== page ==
The Invisible Man does contain some chronological inconsistencies.
From the opening paragraphs of the article "A Tissue of Moonshine: the Mechanics of Deception in The Sea Lady" by B.D. Sommerville:
Many of H.G. Wells’s early scientific romances and fantasies contain internal chronological, spatial or factual contradictions. There is, for example, a contradiction in longitudinal bearings in The Island of Doctor Moreau which is the subject of a ‘silent correction’ by Leon Stover. Two chronological discrepancies have been noted in The Invisible Man, while conflicting geographical and chronological information is given by Bedford in the narrative of The First Men in the Moon. The Time Traveller of The Time Machine contradicts himself about the times of his departure and return.
Most scholars attribute these discrepancies to error by the author, editor or typesetter. There are good reasons, however, for considering these, and other such contradictions in Wells’s early books, to be a deliberate strategy by him. The most compelling evidence for this view is that they occur only in his scientific romances or fantasies, and not in his novels. In a paper published in 1994, I argued that the chronological contradictions in The Time Machine are deliberate, and hold the key to an alternative plot which reveals the Time Traveller’s vision of the future to be a dream.
The paper he refers to regarding The Time Machine was published in The Wellsian, Volume 17 (1994), and it can be downloaded here. It's an interesting read, but not strictly relevant to answering your question. The more useful references are those cited for his statement about The Invisible Man, namely the following sources:
- David Lake, "The Current Texts of Wells’s Early SF Novels: Situation Unsatisfactory (Part 2)", Wellsian 12 (Summer 1989), pp. 21-35 (23)
- David Lake, "The 1897 Editions of The Invisible Man", Wellsian 17 (Winter 1994), pp. 30-31 (30)
- David Lake, ed., The Invisible Man, by H.G. Wells (New York: Oxford University Press, 1996), pp. 149 & 160.
The first two of these - the Wellsian articles - can be downloaded from the internet, namely here and here. The second is essentially an erratum/correction to the first, after becoming aware of an edition he hadn't known about before.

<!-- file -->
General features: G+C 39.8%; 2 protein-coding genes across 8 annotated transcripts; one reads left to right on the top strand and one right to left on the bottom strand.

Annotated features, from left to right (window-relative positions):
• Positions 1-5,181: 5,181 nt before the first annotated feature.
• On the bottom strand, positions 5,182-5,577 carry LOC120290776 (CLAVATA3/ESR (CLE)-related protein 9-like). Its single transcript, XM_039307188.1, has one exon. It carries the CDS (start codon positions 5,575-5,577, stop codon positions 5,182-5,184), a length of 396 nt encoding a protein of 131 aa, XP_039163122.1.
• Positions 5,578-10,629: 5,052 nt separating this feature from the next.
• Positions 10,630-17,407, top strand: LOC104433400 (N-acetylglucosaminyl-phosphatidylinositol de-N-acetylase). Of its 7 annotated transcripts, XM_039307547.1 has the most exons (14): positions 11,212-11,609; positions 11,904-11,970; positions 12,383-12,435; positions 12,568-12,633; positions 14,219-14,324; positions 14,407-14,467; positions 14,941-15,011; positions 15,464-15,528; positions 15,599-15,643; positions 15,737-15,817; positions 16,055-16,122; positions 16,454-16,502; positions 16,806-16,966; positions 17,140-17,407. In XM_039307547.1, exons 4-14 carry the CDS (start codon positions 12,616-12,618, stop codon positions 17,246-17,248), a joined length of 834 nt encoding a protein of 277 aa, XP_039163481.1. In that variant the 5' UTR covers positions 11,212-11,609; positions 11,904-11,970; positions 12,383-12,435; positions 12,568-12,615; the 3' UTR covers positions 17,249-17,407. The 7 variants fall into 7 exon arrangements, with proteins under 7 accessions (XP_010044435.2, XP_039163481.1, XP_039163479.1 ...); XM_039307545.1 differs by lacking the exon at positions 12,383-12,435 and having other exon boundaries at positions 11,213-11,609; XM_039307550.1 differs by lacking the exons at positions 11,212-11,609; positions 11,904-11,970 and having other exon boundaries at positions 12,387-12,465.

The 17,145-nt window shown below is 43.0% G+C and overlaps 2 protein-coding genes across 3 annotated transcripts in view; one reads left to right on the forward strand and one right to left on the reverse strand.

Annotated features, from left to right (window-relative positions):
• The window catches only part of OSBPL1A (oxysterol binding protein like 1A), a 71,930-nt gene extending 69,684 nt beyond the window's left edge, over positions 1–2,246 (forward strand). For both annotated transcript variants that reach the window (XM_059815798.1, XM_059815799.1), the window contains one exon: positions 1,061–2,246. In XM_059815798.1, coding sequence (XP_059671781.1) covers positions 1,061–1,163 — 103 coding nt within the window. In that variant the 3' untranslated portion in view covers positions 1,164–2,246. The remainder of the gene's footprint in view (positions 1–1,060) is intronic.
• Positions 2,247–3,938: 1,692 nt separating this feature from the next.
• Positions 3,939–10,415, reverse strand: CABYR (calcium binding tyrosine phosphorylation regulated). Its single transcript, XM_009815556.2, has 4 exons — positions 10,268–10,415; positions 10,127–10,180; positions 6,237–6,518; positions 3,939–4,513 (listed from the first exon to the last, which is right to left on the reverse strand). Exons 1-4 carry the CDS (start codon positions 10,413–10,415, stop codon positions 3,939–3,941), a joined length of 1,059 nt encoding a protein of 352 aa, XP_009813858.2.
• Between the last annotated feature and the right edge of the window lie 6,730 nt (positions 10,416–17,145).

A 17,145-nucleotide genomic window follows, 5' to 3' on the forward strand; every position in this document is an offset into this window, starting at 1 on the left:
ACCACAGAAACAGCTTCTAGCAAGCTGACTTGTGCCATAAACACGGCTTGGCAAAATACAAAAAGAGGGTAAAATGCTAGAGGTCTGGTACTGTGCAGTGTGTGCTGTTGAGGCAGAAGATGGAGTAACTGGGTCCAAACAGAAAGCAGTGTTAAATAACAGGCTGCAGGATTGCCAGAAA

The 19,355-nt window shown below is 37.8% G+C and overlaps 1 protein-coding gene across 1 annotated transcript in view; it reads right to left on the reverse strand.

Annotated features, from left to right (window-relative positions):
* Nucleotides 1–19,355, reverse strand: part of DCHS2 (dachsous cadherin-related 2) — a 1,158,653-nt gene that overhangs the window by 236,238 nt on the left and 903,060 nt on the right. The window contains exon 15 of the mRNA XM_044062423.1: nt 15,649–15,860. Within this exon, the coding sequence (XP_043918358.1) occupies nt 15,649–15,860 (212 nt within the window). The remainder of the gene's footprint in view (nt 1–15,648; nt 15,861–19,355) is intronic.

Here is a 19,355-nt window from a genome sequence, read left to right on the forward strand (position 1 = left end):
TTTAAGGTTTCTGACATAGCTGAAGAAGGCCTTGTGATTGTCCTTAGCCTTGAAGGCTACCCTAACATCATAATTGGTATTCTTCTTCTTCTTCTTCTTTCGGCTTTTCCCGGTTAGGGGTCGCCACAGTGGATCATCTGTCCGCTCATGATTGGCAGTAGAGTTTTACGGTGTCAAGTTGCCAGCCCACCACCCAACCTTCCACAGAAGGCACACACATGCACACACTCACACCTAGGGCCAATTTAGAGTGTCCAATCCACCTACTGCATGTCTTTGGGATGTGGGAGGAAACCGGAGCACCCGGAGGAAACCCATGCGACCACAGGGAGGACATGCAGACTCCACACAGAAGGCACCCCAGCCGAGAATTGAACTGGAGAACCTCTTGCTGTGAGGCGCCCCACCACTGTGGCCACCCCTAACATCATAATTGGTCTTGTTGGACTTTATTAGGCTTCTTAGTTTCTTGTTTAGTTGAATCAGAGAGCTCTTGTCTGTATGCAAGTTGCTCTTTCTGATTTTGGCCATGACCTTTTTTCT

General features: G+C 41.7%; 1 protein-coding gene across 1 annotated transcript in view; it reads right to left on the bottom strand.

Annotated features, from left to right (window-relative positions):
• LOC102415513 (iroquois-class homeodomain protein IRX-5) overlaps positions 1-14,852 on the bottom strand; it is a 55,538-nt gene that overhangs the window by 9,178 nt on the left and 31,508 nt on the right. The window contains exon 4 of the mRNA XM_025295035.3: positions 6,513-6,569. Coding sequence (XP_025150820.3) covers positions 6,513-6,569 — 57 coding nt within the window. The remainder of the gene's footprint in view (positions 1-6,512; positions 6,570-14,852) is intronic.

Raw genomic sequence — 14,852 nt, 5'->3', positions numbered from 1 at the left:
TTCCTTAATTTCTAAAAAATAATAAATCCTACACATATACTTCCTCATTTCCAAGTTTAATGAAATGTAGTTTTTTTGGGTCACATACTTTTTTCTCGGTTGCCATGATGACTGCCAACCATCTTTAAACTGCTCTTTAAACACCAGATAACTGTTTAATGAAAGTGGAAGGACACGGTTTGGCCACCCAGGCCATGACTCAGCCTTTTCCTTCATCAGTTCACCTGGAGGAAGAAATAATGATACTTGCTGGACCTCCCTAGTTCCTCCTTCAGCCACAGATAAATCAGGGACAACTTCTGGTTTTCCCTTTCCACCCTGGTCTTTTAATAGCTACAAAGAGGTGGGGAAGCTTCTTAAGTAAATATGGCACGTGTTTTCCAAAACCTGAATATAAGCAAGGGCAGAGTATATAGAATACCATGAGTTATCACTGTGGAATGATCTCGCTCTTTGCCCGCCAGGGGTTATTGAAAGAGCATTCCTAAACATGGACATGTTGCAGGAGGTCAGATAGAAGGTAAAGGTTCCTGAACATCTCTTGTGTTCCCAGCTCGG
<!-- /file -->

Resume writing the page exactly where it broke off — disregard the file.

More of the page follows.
There are many slightly different versions of The Invisible Man, as can be seen for example in the following excerpts (screencap taken from the first David Lake article cited and linked above):
In analysing these different versions of the text, Lake also discusses some of the errors which appear in them, ranging from misplaced words ("curious" instead of "furious") to chronological discrepancies such as the one you noticed about the dates in February:
The approximate date is given in the first sentence of the novel, all versions: "Early in February". But an exact date appears in the first line of Chapter 3 (PW, Chapter ) and in PW, P, NY, A3 and Essex it is "the 29th day of February". The error is particularly glaring in PW, where the discrepant dates are on the same first page of the novel, at the tops of the first and third columns. Howere, Wells only caught the error in time for the Tauchnitz edition, where he emended the Chapter 3 reading to "the 9th day of February". [...]
Unfortunately, Wells did not notice that his correction "9th" left another passage discrepant. This is in Chapter 4, all versions, except PW which omits. The villagers, suspecting Griffin of being on the run from the law, face the problem: "No crime of any magnitude from the middle or end of February was known to have occurred" (A3, p. 27). Since the crime in question could only have been committed by Griffin before his arrival, this suits "29th" but not "9th".
I also checked the book cited above, The Invisible Man edited by the same David Lake. It's available on Google Books, and he does notice one problem with the moon:
the new moon was setting over the down: an impossibility, at well past 2 a.m. (see previous chapter, p. 78). New moons set before midnight.
The inconsistency you've found is in the same vein as these. Wells was known for the chronological discrepancies in his early novels. It may be possible to draw some hidden meaning from such discrepancies, as Sommerville has attempted to do with other Wells stories, but frankly I think that's a little far-fetched, especially with small errors like this which he corrected in some editions.